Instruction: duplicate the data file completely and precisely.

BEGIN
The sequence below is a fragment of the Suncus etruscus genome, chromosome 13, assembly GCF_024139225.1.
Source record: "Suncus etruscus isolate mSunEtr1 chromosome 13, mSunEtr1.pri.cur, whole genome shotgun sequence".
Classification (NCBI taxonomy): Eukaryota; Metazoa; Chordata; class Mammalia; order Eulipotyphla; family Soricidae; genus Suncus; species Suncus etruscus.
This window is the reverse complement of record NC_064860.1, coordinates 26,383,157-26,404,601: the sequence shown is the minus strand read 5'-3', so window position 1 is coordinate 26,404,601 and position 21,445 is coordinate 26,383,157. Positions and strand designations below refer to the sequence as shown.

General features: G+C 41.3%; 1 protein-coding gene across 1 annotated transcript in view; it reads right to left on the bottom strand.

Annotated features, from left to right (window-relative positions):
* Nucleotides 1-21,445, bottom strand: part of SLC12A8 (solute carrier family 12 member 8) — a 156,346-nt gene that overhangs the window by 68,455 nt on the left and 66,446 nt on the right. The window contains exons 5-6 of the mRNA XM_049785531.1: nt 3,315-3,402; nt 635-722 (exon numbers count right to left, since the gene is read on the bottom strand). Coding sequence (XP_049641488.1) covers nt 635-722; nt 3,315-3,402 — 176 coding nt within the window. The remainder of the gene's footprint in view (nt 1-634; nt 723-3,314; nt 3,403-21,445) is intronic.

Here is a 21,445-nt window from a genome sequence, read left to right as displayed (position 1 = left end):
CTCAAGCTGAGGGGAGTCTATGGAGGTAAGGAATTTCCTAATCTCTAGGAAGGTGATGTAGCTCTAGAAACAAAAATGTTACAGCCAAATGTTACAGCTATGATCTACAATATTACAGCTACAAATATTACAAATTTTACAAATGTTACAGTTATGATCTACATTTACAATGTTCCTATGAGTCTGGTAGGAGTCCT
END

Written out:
The sequence below is a fragment of the Suncus etruscus genome, chromosome 13, assembly GCF_024139225.1.
Source record: "Suncus etruscus isolate mSunEtr1 chromosome 13, mSunEtr1.pri.cur, whole genome shotgun sequence".
Classification (NCBI taxonomy): Eukaryota; Metazoa; Chordata; class Mammalia; order Eulipotyphla; family Soricidae; genus Suncus; species Suncus etruscus.
This window is the reverse complement of record NC_064860.1, coordinates 26,383,157-26,404,601: the sequence shown is the minus strand read 5'-3', so window position 1 is coordinate 26,404,601 and position 21,445 is coordinate 26,383,157. Positions and strand designations below refer to the sequence as shown.

General features: G+C 41.3%; 1 protein-coding gene across 1 annotated transcript in view; it reads right to left on the bottom strand.

Annotated features, from left to right (window-relative positions):
* Nucleotides 1-21,445, bottom strand: part of SLC12A8 (solute carrier family 12 member 8) — a 156,346-nt gene that overhangs the window by 68,455 nt on the left and 66,446 nt on the right. The window contains exons 5-6 of the mRNA XM_049785531.1: nt 3,315-3,402; nt 635-722 (exon numbers count right to left, since the gene is read on the bottom strand). Coding sequence (XP_049641488.1) covers nt 635-722; nt 3,315-3,402 — 176 coding nt within the window. The remainder of the gene's footprint in view (nt 1-634; nt 723-3,314; nt 3,403-21,445) is intronic.

Here is a 21,445-nt window from a genome sequence, read left to right as displayed (position 1 = left end):
CTCAAGCTGAGGGGAGTCTATGGAGGTAAGGAATTTCCTAATCTCTAGGAAGGTGATGTAGCTCTAGAAACAAAAATGTTACAGCCAAATGTTACAGCTATGATCTACAATATTACAGCTACAAATATTACAAATTTTACAAATGTTACAGTTATGATCTACATTTACAATGTTCCTATGAGTCTGGTAGGAGTCCT